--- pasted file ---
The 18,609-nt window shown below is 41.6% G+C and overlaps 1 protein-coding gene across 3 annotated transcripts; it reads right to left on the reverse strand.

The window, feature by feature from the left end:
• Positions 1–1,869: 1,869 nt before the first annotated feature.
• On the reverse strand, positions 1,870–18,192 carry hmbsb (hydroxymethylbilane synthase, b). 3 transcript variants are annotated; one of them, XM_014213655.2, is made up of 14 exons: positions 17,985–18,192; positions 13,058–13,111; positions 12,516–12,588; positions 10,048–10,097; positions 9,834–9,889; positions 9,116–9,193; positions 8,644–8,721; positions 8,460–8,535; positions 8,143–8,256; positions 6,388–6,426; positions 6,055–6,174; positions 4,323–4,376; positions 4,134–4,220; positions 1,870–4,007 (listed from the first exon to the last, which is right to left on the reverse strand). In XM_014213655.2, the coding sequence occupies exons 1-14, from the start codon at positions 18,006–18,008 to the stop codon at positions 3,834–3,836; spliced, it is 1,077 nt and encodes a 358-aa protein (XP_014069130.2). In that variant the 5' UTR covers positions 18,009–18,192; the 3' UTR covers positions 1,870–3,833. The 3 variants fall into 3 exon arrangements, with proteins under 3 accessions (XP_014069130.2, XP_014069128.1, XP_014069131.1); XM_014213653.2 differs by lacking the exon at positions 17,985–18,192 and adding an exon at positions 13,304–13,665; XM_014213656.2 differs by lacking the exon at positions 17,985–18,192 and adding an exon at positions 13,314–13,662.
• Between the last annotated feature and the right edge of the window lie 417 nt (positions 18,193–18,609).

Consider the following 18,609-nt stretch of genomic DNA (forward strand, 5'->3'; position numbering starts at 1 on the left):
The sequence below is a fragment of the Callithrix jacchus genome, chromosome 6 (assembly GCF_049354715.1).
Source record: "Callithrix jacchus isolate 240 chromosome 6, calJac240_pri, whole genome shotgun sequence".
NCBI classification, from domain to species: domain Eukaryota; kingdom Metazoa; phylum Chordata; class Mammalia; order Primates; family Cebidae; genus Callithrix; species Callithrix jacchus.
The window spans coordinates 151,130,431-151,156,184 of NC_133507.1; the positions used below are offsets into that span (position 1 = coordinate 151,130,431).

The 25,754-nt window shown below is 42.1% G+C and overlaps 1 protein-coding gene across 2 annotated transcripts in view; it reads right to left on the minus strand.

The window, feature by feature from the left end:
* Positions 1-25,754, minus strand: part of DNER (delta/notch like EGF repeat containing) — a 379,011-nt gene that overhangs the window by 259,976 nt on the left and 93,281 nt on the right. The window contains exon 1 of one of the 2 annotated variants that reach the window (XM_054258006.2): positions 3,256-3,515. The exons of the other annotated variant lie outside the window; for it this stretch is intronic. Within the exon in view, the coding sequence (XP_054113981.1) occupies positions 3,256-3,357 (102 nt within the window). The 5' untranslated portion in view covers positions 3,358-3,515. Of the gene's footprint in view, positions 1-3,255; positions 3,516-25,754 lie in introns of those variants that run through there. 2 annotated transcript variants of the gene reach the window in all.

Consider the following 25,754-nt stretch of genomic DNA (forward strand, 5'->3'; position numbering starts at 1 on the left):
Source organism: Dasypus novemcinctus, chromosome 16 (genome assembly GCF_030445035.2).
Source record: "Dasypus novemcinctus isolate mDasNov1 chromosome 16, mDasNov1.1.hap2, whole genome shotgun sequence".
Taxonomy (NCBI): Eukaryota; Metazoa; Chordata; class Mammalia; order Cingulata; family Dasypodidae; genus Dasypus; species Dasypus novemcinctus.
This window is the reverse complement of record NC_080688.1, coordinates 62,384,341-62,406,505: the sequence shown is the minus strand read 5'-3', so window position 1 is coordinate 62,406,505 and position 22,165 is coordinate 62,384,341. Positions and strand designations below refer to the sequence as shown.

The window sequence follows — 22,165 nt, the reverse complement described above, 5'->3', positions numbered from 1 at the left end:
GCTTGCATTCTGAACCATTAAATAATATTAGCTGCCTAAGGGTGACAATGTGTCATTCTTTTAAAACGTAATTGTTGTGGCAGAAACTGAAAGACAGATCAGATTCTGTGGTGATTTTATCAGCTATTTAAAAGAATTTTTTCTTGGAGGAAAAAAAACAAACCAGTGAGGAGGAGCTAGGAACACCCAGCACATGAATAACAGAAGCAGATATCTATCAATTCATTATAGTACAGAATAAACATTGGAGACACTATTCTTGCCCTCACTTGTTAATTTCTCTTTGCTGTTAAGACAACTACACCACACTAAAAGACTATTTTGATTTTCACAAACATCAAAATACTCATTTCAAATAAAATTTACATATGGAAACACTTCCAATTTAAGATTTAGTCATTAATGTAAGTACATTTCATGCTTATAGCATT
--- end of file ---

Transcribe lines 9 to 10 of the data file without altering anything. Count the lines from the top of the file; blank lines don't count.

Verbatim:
NCBI classification, from domain to species: domain Eukaryota; kingdom Metazoa; phylum Chordata; class Mammalia; order Primates; family Cebidae; genus Callithrix; species Callithrix jacchus.
The window spans coordinates 151,130,431-151,156,184 of NC_133507.1; the positions used below are offsets into that span (position 1 = coordinate 151,130,431).